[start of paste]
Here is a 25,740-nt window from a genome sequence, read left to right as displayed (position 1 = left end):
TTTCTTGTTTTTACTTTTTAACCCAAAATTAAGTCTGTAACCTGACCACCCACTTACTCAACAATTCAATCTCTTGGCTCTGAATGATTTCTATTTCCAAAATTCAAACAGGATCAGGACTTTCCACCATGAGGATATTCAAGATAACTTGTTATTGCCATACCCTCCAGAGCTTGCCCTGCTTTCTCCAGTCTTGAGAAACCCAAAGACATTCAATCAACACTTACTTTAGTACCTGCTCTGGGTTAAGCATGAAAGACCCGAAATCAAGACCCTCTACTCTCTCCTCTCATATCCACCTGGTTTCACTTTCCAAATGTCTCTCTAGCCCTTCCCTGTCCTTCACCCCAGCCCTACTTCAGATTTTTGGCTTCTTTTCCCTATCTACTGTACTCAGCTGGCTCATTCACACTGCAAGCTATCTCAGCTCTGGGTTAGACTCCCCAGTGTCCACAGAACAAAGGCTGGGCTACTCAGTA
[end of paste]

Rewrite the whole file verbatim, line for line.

Here is a 25,740-nt window from a genome sequence, read left to right as displayed (position 1 = left end):
TTTCTTGTTTTTACTTTTTAACCCAAAATTAAGTCTGTAACCTGACCACCCACTTACTCAACAATTCAATCTCTTGGCTCTGAATGATTTCTATTTCCAAAATTCAAACAGGATCAGGACTTTCCACCATGAGGATATTCAAGATAACTTGTTATTGCCATACCCTCCAGAGCTTGCCCTGCTTTCTCCAGTCTTGAGAAACCCAAAGACATTCAATCAACACTTACTTTAGTACCTGCTCTGGGTTAAGCATGAAAGACCCGAAATCAAGACCCTCTACTCTCTCCTCTCATATCCACCTGGTTTCACTTTCCAAATGTCTCTCTAGCCCTTCCCTGTCCTTCACCCCAGCCCTACTTCAGATTTTTGGCTTCTTTTCCCTATCTACTGTACTCAGCTGGCTCATTCACACTGCAAGCTATCTCAGCTCTGGGTTAGACTCCCCAGTGTCCACAGAACAAAGGCTGGGCTACTCAGTA